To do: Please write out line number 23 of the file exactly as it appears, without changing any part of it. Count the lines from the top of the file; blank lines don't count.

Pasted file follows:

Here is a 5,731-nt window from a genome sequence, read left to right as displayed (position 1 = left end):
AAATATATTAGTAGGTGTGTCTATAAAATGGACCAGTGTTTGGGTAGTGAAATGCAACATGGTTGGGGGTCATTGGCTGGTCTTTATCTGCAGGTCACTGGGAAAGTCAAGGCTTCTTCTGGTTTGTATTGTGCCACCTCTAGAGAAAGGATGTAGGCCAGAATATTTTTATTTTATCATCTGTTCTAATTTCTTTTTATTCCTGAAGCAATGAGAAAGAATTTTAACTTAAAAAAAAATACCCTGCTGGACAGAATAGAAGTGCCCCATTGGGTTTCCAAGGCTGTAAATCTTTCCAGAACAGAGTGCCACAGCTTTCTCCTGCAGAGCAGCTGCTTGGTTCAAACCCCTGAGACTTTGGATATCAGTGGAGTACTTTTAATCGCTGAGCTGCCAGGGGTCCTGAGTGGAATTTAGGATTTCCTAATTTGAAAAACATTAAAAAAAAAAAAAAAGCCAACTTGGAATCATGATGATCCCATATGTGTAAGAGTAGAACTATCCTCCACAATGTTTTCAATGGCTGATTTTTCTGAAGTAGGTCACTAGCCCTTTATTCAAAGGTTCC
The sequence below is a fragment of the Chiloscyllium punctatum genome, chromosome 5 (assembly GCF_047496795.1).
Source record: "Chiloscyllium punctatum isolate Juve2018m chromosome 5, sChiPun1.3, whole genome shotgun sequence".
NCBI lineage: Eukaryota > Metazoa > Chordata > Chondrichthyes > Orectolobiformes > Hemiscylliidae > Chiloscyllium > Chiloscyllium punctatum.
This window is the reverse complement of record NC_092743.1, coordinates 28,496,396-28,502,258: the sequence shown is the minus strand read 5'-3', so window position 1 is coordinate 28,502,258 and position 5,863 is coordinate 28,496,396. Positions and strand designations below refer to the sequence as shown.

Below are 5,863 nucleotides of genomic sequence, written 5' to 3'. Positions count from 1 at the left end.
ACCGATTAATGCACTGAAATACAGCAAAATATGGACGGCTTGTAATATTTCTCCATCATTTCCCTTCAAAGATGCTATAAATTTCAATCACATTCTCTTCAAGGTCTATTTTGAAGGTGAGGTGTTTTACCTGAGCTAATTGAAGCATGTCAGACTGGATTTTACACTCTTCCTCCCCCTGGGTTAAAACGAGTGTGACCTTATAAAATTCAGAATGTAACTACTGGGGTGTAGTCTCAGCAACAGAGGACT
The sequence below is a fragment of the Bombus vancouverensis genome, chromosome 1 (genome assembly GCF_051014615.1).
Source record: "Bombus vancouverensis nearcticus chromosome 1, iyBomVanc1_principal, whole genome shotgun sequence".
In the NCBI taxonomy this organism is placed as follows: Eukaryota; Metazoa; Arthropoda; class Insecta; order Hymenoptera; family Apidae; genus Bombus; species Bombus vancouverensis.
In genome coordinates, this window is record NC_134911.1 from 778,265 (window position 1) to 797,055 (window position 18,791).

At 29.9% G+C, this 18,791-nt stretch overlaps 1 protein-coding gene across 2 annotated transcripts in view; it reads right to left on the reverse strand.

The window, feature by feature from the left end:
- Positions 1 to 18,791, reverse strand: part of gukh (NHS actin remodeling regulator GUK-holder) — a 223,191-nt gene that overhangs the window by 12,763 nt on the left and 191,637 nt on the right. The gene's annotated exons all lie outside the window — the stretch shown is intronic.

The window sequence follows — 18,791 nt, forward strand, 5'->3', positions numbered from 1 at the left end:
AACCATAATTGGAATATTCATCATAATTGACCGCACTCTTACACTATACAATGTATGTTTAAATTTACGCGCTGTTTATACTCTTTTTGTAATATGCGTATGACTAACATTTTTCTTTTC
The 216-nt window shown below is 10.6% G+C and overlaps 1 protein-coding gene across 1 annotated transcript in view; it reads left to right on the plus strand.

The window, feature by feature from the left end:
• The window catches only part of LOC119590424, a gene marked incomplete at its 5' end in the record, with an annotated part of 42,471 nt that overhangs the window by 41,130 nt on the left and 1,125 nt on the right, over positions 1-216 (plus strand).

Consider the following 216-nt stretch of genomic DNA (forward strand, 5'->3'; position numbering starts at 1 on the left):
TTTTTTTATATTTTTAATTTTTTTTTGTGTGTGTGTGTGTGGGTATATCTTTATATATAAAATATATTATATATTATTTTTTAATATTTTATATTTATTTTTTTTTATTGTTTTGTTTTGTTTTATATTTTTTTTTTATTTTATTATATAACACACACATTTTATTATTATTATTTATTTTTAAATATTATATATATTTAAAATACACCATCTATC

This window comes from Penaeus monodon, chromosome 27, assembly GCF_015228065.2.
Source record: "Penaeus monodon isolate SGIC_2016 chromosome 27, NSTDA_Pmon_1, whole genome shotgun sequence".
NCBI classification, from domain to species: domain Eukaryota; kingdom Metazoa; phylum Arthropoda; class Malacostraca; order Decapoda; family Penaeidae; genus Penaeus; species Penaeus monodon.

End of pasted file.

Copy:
This window comes from Penaeus monodon, chromosome 27, assembly GCF_015228065.2.